- Preventative Controls – Controls that prevent resources from being configured with vulnerabilities.
- Detective Controls – Controls that identify vulnerabilities that get past the preventative control barrier and currently exist in the environment.
Preventative Controls are guardrails that are integrated into IAM permissions policies and infrastructure deployment processes to prevent resources from being deployed with vulnerabilities. The following baselines make up our preventative controls strategy.
CI/CD Pipeline Integration – Regardless of the security controls an organization adopts, they should be implemented in a CI/CD pipeline. This allows organizations to integrate controls into the critical path to deployment and ensure deployments are blocked if they don’t satisfy the controls’ requirements. Without a CI/CD pipeline, controls would have to be deployed ad-hoc which is a much less repeatable and scalable approach.
IAM Least-Privilege Enforcement – Before users ever interact with a piece of AWS infrastructure, they are restricted by AWS permissions and should only have the permissions necessary to perform their jobs – this is called the principle of least privilege. Creating a least privilege strategy typically involves the careful creation of an AWS IAM policy, user, role, or organizational SCP, so we consider AWS IAM to be the cornerstone of preventative security. We recommend that the IAM policies are tested thoroughly, continuously, and in an automated fashion as part of the software development lifecycle. This can be accomplished in the build stage of the CI/CD pipeline using policy simulations and/or unit tests. Policies that do not pass these tests should fail at the build stage and not be deployed.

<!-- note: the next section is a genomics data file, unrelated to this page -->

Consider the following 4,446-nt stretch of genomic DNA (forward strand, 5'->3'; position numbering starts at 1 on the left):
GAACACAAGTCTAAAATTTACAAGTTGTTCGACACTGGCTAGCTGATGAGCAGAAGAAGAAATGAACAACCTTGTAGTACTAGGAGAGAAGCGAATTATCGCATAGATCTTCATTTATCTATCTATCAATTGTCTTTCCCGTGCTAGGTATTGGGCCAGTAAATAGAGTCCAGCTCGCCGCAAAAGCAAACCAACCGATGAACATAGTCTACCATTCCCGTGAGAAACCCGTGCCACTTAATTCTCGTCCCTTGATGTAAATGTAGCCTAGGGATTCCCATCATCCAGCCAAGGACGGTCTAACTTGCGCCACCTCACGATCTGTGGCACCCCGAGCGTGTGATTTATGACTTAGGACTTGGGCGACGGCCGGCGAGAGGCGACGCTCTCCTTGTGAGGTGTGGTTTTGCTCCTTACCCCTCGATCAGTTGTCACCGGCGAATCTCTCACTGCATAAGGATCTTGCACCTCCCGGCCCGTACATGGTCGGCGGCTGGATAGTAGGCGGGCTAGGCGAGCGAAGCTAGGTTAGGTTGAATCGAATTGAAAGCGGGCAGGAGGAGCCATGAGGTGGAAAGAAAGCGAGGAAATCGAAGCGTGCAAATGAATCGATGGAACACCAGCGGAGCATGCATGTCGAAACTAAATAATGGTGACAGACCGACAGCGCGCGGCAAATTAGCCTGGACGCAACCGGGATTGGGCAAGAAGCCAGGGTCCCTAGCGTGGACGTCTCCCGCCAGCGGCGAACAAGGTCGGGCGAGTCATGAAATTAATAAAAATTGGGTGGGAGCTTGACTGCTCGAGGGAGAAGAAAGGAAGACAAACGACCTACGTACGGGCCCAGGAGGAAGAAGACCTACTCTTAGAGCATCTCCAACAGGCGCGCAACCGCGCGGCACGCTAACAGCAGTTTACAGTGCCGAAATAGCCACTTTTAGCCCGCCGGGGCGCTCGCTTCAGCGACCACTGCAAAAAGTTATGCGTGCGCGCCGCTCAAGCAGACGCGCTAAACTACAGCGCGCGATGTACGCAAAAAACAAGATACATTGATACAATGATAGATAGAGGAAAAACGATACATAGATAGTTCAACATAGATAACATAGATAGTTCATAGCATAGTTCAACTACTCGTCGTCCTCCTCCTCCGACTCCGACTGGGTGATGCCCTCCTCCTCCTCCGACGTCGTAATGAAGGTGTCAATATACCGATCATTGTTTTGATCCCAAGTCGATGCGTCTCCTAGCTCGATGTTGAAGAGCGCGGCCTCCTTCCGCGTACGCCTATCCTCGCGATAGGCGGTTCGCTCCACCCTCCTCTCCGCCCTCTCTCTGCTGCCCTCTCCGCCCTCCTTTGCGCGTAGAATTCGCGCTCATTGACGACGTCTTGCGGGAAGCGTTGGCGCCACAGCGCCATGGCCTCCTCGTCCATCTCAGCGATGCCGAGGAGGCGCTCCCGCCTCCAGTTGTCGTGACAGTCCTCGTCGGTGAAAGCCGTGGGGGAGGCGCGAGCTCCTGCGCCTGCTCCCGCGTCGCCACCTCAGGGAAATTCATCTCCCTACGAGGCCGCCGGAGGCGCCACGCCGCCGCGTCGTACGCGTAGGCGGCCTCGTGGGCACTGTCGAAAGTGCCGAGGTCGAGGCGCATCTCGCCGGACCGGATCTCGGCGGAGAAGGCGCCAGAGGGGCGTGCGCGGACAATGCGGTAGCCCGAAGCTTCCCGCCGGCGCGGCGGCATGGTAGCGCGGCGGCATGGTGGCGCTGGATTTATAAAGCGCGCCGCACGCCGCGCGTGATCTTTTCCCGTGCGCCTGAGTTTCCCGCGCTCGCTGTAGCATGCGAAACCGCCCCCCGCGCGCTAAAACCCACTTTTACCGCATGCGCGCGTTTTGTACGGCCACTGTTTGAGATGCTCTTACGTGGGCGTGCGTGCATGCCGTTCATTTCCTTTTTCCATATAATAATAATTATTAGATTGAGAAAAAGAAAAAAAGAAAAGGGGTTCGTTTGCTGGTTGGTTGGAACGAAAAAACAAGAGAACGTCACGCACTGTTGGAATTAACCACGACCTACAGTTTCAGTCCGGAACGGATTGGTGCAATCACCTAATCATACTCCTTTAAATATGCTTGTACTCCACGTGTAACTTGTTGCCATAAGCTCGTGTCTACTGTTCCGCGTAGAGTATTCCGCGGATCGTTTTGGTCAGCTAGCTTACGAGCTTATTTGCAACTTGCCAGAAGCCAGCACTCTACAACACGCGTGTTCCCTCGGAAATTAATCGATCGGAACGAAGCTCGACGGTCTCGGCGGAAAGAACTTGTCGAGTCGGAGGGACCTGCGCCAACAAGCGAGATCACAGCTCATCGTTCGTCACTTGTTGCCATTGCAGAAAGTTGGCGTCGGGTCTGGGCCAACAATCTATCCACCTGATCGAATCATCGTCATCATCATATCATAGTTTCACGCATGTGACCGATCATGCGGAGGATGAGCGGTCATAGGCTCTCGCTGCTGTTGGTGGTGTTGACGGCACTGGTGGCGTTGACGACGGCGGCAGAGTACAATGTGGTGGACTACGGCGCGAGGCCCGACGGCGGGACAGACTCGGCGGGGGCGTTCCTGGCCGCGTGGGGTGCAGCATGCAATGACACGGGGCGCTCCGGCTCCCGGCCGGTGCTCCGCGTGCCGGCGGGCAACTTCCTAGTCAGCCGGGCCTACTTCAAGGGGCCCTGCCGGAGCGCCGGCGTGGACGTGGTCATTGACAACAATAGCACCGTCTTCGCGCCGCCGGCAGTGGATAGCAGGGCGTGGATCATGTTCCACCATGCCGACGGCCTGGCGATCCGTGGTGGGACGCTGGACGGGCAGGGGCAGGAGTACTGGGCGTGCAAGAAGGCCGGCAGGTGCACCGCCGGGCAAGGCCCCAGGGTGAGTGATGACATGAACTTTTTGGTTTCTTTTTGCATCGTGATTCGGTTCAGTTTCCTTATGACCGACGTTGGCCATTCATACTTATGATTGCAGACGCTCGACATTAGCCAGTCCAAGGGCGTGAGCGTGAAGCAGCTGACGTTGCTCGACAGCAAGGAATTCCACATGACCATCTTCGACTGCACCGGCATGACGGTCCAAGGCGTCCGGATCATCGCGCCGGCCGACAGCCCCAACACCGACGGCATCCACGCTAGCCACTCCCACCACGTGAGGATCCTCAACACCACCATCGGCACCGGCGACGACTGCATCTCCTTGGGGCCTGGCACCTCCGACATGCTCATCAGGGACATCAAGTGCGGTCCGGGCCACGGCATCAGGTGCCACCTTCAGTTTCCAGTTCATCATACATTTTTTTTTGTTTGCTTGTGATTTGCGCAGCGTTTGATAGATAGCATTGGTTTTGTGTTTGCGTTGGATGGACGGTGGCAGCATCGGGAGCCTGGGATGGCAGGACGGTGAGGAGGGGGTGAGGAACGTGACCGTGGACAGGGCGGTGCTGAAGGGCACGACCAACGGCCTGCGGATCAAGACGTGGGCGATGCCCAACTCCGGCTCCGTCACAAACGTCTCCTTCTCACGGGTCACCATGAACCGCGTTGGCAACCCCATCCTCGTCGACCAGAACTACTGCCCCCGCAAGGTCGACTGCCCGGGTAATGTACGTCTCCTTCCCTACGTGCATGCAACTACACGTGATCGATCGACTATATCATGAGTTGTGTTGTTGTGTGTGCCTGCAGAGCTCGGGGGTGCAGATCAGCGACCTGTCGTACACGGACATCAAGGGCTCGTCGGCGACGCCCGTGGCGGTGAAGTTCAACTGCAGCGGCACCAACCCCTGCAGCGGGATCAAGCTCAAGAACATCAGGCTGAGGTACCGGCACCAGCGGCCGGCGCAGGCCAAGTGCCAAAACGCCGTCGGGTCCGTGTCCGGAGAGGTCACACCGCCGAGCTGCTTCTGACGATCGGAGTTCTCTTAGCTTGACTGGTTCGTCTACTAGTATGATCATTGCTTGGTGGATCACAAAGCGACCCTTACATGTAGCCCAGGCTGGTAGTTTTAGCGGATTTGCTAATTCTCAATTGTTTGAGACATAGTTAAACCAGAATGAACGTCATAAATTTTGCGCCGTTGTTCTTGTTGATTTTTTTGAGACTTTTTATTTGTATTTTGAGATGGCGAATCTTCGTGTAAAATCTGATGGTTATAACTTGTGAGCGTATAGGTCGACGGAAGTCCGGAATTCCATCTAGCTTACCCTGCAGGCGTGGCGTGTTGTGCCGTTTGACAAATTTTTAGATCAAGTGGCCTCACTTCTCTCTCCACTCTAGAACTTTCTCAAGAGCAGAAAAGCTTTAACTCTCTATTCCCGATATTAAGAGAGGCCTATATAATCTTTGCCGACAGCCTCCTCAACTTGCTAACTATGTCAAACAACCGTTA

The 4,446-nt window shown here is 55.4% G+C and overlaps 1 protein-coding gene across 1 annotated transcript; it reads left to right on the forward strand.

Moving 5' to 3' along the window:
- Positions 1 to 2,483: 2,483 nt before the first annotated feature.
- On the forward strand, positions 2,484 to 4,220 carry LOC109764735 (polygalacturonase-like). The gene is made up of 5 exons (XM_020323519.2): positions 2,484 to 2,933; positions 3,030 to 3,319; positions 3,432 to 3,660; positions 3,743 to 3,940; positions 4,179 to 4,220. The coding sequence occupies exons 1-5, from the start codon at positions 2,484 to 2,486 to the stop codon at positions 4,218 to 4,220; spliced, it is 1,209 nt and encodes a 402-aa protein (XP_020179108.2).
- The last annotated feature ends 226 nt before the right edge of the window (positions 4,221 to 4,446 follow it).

Automated Infrastructure-as-Code Assessments via Policy as Code – AWS Service Infrastructure security and compliance is in an exciting period of growth right now thanks to both to the widespread acceptance of Infrastructure as Code (IaC) and the introduction of purpose-built Policy as Code (PaC) tools. These developments give organizations the power to discover and prevent vulnerable infrastructure configurations before they are ever deployed. This can save organizations from catastrophe without any human intervention.